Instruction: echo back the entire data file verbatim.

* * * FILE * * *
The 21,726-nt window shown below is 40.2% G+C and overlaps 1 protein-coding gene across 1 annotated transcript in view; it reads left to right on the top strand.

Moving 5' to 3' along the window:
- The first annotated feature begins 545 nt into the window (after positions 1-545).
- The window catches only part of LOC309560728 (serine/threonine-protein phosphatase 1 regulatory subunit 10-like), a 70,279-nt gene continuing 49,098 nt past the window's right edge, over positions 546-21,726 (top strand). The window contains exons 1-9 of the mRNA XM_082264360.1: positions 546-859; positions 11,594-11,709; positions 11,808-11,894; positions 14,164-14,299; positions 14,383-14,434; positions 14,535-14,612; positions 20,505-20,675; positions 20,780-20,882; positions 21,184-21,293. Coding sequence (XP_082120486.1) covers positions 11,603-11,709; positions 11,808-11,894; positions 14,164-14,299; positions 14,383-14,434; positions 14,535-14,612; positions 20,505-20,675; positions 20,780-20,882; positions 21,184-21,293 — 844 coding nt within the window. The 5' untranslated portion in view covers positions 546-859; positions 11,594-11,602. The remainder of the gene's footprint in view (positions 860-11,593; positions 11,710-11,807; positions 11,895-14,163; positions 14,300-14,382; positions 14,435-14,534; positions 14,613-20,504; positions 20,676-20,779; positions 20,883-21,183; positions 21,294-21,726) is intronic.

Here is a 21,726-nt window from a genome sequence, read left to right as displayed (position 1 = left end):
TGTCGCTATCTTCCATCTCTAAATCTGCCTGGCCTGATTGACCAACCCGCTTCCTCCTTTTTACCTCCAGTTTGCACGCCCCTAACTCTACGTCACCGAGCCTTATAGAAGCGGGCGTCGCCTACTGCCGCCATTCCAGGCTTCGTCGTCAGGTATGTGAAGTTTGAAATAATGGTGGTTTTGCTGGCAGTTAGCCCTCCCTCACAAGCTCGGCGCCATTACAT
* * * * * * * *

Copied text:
The 21,726-nt window shown below is 40.2% G+C and overlaps 1 protein-coding gene across 1 annotated transcript in view; it reads left to right on the top strand.

Moving 5' to 3' along the window:
- The first annotated feature begins 545 nt into the window (after positions 1-545).
- The window catches only part of LOC309560728 (serine/threonine-protein phosphatase 1 regulatory subunit 10-like), a 70,279-nt gene continuing 49,098 nt past the window's right edge, over positions 546-21,726 (top strand). The window contains exons 1-9 of the mRNA XM_082264360.1: positions 546-859; positions 11,594-11,709; positions 11,808-11,894; positions 14,164-14,299; positions 14,383-14,434; positions 14,535-14,612; positions 20,505-20,675; positions 20,780-20,882; positions 21,184-21,293. Coding sequence (XP_082120486.1) covers positions 11,603-11,709; positions 11,808-11,894; positions 14,164-14,299; positions 14,383-14,434; positions 14,535-14,612; positions 20,505-20,675; positions 20,780-20,882; positions 21,184-21,293 — 844 coding nt within the window. The 5' untranslated portion in view covers positions 546-859; positions 11,594-11,602. The remainder of the gene's footprint in view (positions 860-11,593; positions 11,710-11,807; positions 11,895-14,163; positions 14,300-14,382; positions 14,435-14,534; positions 14,613-20,504; positions 20,676-20,779; positions 20,883-21,183; positions 21,294-21,726) is intronic.

Here is a 21,726-nt window from a genome sequence, read left to right as displayed (position 1 = left end):
TGTCGCTATCTTCCATCTCTAAATCTGCCTGGCCTGATTGACCAACCCGCTTCCTCCTTTTTACCTCCAGTTTGCACGCCCCTAACTCTACGTCACCGAGCCTTATAGAAGCGGGCGTCGCCTACTGCCGCCATTCCAGGCTTCGTCGTCAGGTATGTGAAGTTTGAAATAATGGTGGTTTTGCTGGCAGTTAGCCCTCCCTCACAAGCTCGGCGCCATTACAT